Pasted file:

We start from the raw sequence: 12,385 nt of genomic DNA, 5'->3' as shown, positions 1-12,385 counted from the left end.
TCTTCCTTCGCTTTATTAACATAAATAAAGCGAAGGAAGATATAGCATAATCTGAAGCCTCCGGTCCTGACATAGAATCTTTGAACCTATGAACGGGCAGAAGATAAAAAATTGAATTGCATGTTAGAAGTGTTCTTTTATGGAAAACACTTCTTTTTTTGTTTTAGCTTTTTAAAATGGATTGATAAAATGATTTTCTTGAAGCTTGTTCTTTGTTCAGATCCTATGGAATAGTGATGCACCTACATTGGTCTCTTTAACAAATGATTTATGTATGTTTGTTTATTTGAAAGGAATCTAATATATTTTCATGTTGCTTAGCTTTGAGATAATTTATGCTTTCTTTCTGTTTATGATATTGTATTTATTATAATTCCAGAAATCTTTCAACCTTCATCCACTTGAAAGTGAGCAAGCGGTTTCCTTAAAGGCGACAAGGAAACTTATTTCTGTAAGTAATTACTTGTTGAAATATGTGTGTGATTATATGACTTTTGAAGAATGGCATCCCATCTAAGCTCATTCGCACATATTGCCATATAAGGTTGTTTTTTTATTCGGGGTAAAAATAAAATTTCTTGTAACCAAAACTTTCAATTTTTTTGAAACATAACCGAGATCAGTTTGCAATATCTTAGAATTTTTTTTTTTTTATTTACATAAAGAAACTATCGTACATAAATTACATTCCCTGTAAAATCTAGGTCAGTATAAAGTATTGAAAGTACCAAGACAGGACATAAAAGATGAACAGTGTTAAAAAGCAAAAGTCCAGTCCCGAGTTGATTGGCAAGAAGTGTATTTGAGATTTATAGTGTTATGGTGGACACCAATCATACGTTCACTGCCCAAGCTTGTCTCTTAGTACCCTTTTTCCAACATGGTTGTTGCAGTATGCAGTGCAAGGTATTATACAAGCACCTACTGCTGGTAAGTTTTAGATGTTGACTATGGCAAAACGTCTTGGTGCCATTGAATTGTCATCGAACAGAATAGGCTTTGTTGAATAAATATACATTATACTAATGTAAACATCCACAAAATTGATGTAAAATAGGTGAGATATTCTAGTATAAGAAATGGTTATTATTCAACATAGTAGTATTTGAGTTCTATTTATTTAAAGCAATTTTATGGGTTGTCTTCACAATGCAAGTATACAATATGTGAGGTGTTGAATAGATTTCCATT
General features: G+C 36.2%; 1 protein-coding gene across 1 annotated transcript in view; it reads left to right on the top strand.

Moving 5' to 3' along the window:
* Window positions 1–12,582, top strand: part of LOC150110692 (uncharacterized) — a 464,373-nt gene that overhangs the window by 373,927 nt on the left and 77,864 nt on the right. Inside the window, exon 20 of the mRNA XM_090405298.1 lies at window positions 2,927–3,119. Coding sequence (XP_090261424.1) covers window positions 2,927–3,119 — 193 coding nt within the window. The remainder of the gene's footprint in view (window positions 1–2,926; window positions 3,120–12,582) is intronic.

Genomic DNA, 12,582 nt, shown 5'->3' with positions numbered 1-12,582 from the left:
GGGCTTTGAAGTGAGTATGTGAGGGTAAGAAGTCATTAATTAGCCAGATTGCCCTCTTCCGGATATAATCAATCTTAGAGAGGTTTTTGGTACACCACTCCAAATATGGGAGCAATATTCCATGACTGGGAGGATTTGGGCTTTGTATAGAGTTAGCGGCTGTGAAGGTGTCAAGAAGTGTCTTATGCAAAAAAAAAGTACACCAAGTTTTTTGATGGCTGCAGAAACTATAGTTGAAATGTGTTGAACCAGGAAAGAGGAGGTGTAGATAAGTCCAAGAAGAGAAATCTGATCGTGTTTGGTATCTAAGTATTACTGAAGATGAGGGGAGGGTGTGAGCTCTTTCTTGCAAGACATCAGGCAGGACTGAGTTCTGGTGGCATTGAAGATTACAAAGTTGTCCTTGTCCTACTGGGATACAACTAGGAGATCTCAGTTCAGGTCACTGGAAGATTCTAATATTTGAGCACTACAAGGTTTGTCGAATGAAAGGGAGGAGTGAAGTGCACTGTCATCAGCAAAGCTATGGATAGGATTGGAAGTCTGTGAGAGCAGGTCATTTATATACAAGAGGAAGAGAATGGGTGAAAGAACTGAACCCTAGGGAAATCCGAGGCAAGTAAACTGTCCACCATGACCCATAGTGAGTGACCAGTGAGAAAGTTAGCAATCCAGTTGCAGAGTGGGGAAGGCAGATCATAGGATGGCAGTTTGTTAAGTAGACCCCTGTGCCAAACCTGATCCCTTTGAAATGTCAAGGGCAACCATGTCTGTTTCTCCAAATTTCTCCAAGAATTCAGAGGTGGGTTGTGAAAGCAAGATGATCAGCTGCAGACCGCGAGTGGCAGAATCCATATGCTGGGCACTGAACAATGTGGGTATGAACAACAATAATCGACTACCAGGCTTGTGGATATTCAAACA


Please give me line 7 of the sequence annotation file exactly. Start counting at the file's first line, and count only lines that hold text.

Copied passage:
GGGCTTTGAAGTGAGTATGTGAGGGTAAGAAGTCATTAATTAGCCAGATTGCCCTCTTCCGGATATAATCAATCTTAGAGAGGTTTTTGGTACACCACTCCAAATATGGGAGCAATATTCCATGACTGGGAGGATTTGGGCTTTGTATAGAGTTAGCGGCTGTGAAGGTGTCAAGAAGTGTCTTATGCAAAAAAAAAGTACACCAAGTTTTTTGATGGCTGCAGAAACTATAGTTGAAATGTGTTGAACCAGGAAAGAGGAGGTGTAGATAAGTCCAAGAAGAGAAATCTGATCGTGTTTGGTATCTAAGTATTACTGAAGATGAGGGGAGGGTGTGAGCTCTTTCTTGCAAGACATCAGGCAGGACTGAGTTCTGGTGGCATTGAAGATTACAAAGTTGTCCTTGTCCTACTGGGATACAACTAGGAGATCTCAGTTCAGGTCACTGGAAGATTCTAATATTTGAGCACTACAAGGTTTGTCGAATGAAAGGGAGGAGTGAAGTGCACTGTCATCAGCAAAGCTATGGATAGGATTGGAAGTCTGTGAGAGCAGGTCATTTATATACAAGAGGAAGAGAATGGGTGAAAGAACTGAACCCTAGGGAAATCCGAGGCAAGTAAACTGTCCACCATGACCCATAGTGAGTGACCAGTGAGAAAGTTAGCAATCCAGTTGCAGAGTGGGGAAGGCAGATCATAGGATGGCAGTTTGTTAAGTAGACCCCTGTGCCAAACCTGATCCCTTTGAAATGTCAAGGGCAACCATGTCTGTTTCTCCAAATTTCTCCAAGAATTCAGAGGTGGGTTGTGAAAGCAAGATGATCAGCTGCAGACCGCGAGTGGCAGAATCCATATGCTGGGCACTGAACAATGTGGGTATGAACAACAATAATCGACTACCAGGCTTGTGGATATTCAAACA